To heal or to kill
May 1, 2023
A substantial portion of people holds a strong belief that people with mental illnesses inevitably perform criminal acts. Mentally ill citizens tend to serve longer sentences imposed by the court of law compared to the general population. However, the media and Hollywood such as “Criminal Minds” also play a great role in such perceptions by portraying them as crazy and psychotic; but not all mentally ill persons act in such a way or resort to such extreme lengths. People must realize that with proper treatment and care, these individuals can heal and not resort to violence.
“It (tv-shows) depends, but, most of the time, if it’s a mental illness where they are psychotic, sociopaths, or psychopath, they (media) portray it quite well, because there’s more research about it, especially [with] male leads. The moment they try to portray mental illness, like autism, they kind of mess up because there is not much research about those in specific, especially the female roles,” junior Maria Casco said.
For example, the public typically associates schizophrenia with criminals due to media and tv shows portraying it in such ways. Two million cases of people diagnosed with schizophrenia are diagnosed annually worldwide; diagnosed patients possess a higher chance of committing crime compared to the average population. Crimes performed by schizophrenic people heavily correlate with single men refusing treatment and substance abuse due to the stigma associated with psychiatrists and hospitals. According to National and International Data, 97% of families related to schizophrenics who dealt with their loved ones committing crimes against them choose not to report the crimes. Family members tend to struggle with reporting their mentally ill members due to the fear of people holding prejudices toward them.
A review study through National and International Data stated that people diagnosed with schizophrenia hold an increased risk of performing criminal and violent crimes such as homicide, assault, sexual offense, arson, illegal threats, robbery and intimidation. People who receive violent crime charges also frequently receive diagnoses with other forms of mental illnesses alongside schizophrenia such as mania and alcohol abuse. By taking therapies, antipsychotics and a number of other medications, one can lie with this illness and not commit violence.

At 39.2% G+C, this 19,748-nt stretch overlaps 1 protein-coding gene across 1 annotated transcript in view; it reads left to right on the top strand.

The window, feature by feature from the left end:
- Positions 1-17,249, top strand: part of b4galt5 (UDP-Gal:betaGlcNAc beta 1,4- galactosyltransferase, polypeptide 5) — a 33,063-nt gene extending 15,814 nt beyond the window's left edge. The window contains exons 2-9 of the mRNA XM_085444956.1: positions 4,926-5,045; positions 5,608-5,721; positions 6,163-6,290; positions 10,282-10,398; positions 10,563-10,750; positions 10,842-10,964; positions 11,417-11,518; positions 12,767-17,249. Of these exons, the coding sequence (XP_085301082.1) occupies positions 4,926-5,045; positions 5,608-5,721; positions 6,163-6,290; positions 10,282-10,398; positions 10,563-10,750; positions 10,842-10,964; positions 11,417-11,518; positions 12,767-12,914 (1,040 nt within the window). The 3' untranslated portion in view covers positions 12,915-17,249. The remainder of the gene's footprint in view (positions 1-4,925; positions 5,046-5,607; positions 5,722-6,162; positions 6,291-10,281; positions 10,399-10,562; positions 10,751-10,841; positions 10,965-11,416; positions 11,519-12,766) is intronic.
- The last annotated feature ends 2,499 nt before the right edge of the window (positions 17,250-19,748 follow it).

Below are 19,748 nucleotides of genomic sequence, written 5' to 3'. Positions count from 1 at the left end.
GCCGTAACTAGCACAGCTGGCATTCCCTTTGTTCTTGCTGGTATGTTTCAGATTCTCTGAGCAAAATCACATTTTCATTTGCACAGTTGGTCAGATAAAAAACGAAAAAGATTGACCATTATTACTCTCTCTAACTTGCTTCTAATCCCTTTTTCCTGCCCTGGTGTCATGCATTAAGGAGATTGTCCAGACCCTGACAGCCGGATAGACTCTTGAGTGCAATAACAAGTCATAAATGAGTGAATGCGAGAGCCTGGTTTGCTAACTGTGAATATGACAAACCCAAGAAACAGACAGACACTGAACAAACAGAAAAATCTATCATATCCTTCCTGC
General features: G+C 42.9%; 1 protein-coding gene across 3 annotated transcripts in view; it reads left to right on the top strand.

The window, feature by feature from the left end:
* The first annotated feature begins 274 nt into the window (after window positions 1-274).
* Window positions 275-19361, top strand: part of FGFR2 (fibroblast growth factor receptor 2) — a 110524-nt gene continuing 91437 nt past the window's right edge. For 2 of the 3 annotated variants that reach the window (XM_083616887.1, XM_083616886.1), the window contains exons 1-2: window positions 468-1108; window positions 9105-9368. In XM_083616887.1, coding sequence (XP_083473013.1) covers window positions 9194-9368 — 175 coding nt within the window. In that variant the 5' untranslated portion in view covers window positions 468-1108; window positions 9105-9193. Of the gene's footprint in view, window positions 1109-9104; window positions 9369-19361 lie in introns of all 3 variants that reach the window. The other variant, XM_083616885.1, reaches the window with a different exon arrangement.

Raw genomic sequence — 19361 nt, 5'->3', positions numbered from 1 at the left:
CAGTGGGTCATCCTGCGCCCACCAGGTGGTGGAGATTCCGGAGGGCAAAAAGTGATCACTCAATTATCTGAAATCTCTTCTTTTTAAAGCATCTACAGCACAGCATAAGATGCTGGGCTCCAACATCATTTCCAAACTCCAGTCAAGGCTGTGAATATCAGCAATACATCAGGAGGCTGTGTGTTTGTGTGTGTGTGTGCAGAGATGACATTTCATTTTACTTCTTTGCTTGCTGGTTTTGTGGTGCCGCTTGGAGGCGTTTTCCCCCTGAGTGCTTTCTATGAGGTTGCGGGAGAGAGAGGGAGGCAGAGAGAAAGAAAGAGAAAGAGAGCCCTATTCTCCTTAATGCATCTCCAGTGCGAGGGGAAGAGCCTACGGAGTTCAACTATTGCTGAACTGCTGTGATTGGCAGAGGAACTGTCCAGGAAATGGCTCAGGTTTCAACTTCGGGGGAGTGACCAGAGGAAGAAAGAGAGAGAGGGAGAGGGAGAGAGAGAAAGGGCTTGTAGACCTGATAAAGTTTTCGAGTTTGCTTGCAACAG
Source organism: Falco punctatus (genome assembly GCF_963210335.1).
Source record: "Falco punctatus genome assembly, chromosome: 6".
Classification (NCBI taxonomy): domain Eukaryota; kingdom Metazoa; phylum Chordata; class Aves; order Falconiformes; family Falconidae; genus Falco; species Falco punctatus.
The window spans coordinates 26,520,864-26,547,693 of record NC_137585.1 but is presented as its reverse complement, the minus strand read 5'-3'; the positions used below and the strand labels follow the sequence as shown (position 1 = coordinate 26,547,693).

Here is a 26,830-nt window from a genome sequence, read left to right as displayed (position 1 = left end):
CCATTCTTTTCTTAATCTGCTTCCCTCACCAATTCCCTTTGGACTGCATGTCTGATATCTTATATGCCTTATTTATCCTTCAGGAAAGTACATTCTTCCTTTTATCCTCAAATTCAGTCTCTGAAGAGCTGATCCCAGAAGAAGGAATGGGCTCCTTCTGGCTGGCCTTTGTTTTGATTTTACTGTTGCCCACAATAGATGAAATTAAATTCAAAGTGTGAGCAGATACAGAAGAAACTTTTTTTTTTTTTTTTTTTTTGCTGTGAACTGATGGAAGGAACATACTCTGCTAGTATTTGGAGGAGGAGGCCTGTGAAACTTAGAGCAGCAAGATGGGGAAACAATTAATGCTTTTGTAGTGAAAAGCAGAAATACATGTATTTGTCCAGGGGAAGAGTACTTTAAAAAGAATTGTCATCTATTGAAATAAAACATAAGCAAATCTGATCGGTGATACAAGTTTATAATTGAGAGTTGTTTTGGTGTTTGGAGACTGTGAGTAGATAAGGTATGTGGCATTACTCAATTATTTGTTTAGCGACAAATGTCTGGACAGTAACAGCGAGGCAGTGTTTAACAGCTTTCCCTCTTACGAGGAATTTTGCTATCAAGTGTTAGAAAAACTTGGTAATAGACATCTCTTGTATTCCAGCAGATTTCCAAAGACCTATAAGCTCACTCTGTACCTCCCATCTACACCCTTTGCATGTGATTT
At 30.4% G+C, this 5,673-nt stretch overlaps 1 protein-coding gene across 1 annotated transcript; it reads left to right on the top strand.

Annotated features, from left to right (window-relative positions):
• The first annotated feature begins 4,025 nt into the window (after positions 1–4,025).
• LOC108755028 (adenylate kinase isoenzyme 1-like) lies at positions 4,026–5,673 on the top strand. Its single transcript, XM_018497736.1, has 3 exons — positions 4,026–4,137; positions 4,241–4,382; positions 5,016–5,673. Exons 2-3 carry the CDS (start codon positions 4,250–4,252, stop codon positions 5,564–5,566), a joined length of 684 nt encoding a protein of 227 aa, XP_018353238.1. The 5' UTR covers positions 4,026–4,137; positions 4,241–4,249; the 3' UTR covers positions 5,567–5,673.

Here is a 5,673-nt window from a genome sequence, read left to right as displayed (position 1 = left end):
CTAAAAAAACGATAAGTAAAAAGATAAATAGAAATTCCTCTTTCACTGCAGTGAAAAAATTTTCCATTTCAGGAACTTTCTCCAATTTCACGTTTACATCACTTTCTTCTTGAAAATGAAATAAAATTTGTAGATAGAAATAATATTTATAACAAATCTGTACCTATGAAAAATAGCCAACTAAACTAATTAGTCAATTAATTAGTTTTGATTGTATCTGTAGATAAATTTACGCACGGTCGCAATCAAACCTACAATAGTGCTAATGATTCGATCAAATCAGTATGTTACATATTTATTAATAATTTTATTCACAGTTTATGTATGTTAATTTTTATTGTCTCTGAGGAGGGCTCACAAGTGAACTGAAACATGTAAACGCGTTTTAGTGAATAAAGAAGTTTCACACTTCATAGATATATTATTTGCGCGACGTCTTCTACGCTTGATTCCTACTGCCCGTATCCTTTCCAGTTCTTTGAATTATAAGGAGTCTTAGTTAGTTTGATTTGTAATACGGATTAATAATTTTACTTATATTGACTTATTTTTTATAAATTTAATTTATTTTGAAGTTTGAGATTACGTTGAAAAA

Numerous stereotypes concerning Antisocial personality (ASD) appear on television, portraying them as untreatable and dangerous. People with an antisocial disorder tend to fail at fulfilling responsibilities related to school, work and family life. Unlike other disorders, psychiatrists can only diagnose kids showing violent tendencies with conduct disorder before age 18. By the age of 15, the patient’s psychiatrist can diagnose the patient with ASD. The children diagnosed with conduct disorder—25% of girls and 40% of boys— possess a high chance of receiving a diagnosis of antisocial personality disorder. Studies show that ASD develops through environmental factors, family dynamics and peer relationships. Childhood experiences also hold a factor in the development of antisocial disorder: physical abuse, sexual abuse and neglect. A psychoanalyst named Micheal F. Stone—who specializes in personality disorders— concluded that psychiatrists diagnose the majority of mass murderers with ASD. According to Psychiatric Services, people with Bipolar disorder perform a higher number of violent criminal acts than the general population due to manic phases, which cause one to break from reality; therefore, prisons hold a high percentage of prisoners diagnosed with Bipolar disorder. Transgressions and criminal acts tend to happen during the manic phases and can also happen during the depressive phases. Similar to schizophrenia, one can commit highly severe offenses, such as altruistic homicide and murder of a family member, in which they supposedly save their family from a tragic fate. People who show symptoms of Bipolar disorder at an early age, experience increased violence, psychotic episodes, anxiety episodes, suicides and suicide attempts. Bipolar disorder lasts for a lifetime, but with the proper treatment, medications and counseling, one can manage the mood swings.